What happens when you combine a popular video game franchise from Japan with an iconic American franchise? You get Kingdom Hearts. This collaboration between Square Enix’s Final Fantasy video game series and Disney’s flagship characters has produced not only several successful video games, including a new one out this year, but several manga adaptations of the series. Originally released by Tokyopop in 2005, the series has been rescued by Yen Press and has been released in two omnibus volumes.
Kingdom Hearts Final Mix Volume 1-2
By Shiro Amano
Yen Press, May 2013, ISBN: 978-0-316-25420-5, 978-0-316-25421-2
272-304 pgs., $12.00
Kingdom Hearts begins with the introduction of Sora and his two friends, Riku and Kairi, who live alone together on a tropical island, One night, a storm wipes out the island and separates the three. Meanwhile, in Disney Castle, King Mickey has disappeared and tasks his two right hand men, Court Wizard Donald and Captain Goofy, with finding “the one who holds the key.” The three meet in Traverse Town, a sort of central location that connects to other worlds. Sora turns out to be the holder of the Keyblade, a weapon that allows him to fight the Heartless, creatures of darkness that are trying to take over the Disney worlds. The trio band together and travel to the different worlds to stop several Disney villains and the Heartless from taking over and ultimately destroying everything.
The story of Kingdom Hearts sounds like a basic action/adventure, but there is more to it than that. Even though Sora is helping Donald and Goofy, he is also searching for his friends, Riku and Kairi, who he believes are lost in the realms too. The theme of friendship is strong throughout the story, as Riku is turned toward the Heartless when Maleficent convinces him that Sora has replaced him with Donald and Goofy. Riku turns on Sora to try to separate him from his new friends. But it’s the strength of the bonds of friendship, old and new, that makes the final defeat of the big boss possible.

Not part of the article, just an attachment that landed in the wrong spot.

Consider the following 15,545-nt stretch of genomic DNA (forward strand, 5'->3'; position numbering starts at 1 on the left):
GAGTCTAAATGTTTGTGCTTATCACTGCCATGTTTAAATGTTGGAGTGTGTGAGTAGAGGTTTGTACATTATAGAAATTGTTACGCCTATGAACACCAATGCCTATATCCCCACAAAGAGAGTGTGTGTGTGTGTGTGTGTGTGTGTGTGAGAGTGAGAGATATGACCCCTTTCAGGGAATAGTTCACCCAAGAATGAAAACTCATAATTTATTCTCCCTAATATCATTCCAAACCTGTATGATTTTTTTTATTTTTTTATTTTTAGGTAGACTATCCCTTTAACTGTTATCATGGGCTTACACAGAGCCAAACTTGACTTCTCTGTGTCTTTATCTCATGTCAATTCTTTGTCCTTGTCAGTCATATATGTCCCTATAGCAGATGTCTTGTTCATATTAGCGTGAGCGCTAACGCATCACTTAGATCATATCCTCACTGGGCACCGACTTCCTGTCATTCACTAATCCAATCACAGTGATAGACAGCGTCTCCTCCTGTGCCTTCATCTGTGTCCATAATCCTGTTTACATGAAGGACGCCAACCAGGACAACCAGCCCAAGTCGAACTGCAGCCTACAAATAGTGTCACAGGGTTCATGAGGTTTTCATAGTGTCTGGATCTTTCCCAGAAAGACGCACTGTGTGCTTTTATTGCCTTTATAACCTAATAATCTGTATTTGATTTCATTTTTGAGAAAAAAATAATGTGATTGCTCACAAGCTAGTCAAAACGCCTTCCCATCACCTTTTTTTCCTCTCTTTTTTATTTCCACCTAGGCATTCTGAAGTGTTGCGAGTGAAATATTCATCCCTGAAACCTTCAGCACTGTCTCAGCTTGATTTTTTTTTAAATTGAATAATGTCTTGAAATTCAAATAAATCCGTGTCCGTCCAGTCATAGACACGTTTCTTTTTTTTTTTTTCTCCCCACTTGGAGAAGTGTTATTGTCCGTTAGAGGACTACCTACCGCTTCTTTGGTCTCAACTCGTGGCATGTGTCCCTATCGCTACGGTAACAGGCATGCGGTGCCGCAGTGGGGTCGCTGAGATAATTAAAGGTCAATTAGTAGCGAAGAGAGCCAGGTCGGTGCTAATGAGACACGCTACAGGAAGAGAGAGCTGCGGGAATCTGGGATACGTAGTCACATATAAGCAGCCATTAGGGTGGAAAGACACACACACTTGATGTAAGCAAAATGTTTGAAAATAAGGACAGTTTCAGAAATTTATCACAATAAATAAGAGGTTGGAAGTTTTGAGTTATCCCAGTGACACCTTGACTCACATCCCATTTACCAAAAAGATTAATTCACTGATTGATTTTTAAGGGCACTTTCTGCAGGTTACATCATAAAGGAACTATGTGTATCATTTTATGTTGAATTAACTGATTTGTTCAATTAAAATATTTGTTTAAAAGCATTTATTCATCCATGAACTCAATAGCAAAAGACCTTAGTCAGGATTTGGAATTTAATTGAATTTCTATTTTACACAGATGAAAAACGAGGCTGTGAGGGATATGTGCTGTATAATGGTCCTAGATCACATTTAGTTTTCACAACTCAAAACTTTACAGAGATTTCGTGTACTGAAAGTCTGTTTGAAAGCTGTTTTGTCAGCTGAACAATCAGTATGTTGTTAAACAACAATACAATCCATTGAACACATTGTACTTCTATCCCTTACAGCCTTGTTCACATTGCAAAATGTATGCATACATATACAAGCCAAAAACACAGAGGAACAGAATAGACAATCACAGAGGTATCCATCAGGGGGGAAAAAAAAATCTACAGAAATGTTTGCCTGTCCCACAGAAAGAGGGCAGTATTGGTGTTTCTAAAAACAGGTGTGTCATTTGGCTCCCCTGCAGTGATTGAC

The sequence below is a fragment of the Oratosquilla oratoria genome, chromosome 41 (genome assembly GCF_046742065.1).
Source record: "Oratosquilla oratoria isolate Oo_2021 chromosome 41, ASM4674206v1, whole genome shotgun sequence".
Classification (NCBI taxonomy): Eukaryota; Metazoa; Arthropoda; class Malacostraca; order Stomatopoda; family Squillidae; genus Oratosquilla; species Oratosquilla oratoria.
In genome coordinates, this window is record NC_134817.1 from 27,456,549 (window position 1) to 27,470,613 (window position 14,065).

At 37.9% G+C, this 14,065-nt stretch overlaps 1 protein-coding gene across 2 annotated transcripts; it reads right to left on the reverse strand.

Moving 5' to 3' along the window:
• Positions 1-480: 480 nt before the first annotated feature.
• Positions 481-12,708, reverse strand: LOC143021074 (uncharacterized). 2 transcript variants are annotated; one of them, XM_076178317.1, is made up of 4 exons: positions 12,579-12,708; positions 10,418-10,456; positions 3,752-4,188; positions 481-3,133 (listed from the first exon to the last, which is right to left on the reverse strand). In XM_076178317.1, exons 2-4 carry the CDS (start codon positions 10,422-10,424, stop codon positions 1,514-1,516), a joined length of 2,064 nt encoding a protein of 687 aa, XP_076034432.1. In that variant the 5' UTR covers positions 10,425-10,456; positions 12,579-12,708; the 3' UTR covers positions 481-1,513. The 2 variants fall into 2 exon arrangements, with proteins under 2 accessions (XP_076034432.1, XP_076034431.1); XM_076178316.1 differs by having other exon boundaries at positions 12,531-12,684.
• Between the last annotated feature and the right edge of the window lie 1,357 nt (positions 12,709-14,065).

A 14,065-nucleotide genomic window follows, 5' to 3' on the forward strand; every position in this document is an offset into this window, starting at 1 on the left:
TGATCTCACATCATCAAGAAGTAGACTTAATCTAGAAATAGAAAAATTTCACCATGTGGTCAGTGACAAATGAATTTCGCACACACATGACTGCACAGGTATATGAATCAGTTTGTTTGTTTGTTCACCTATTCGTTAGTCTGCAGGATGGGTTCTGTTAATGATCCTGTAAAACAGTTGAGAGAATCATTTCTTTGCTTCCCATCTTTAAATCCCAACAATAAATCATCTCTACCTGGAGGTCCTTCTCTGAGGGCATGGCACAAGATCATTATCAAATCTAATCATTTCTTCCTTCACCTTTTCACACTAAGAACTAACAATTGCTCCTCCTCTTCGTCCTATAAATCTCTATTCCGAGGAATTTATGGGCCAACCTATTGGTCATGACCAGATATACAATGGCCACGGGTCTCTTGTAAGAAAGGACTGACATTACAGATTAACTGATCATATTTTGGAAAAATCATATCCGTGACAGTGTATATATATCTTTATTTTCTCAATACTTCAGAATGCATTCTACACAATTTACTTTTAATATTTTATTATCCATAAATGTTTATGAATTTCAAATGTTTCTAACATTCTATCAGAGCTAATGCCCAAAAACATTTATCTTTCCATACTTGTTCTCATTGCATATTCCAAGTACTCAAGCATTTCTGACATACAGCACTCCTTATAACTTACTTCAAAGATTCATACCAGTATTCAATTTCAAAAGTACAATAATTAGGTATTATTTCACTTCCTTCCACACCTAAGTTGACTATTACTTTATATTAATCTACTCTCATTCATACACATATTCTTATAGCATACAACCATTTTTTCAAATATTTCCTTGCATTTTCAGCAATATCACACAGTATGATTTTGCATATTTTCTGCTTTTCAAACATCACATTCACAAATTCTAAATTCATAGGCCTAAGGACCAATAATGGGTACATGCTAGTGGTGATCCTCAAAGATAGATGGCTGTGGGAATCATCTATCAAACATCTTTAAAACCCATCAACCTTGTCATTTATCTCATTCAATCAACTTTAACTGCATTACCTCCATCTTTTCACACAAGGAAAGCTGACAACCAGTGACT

The video game origins of this title are very obvious as you read these two volumes. Sora, Donald, and Goofy appear in a realm, meet the hero, and help stop the Heartless and rescue the princess. They will often have to do tasks like solving a puzzle before they can move on, and when they defeat a Heartless boss or lock a keyhole, they can receive a piece of parchment or new weapon and power to “level up.” Being an adaptation, it’s difficult to get away from this aspect, but Amano does his best to keep these scenes to a minimum and make them fit into the overall story.
If you are a Disney and/or Final Fantasy fan, you will love this series. Each adventure takes place in a realm that is based on a Disney movie. These films include Alice in Wonderland, Aladdin, Hercules, The Little Mermaid, Pinocchio, Peter Pan, Beauty and the Beast, and even Winnie the Pooh. The adventures follow the plot of the movies fairly closely, with only the changes necessary to make it fit in the Kingdom Hearts Universe. Final Fantasy fans will get to see Yuffie and Leon in Traverse Town where they act as support to Sora and his friends.
While Kingdom Hearts is rated as an all ages title, it may not be for everyone. It is accessible to readers 8 and up and would do well in any tween-to-teen collection. The repetitive nature of chapters and seemingly meaningless tasks may bore readers not familiar with gaming conventions, but the interaction of the characters and the changes to the familiar Disney stories may override that. These books are thick, but they move fast with a lot of action. This title might be a good option for reluctant readers who prefer their entertainment from a gaming console.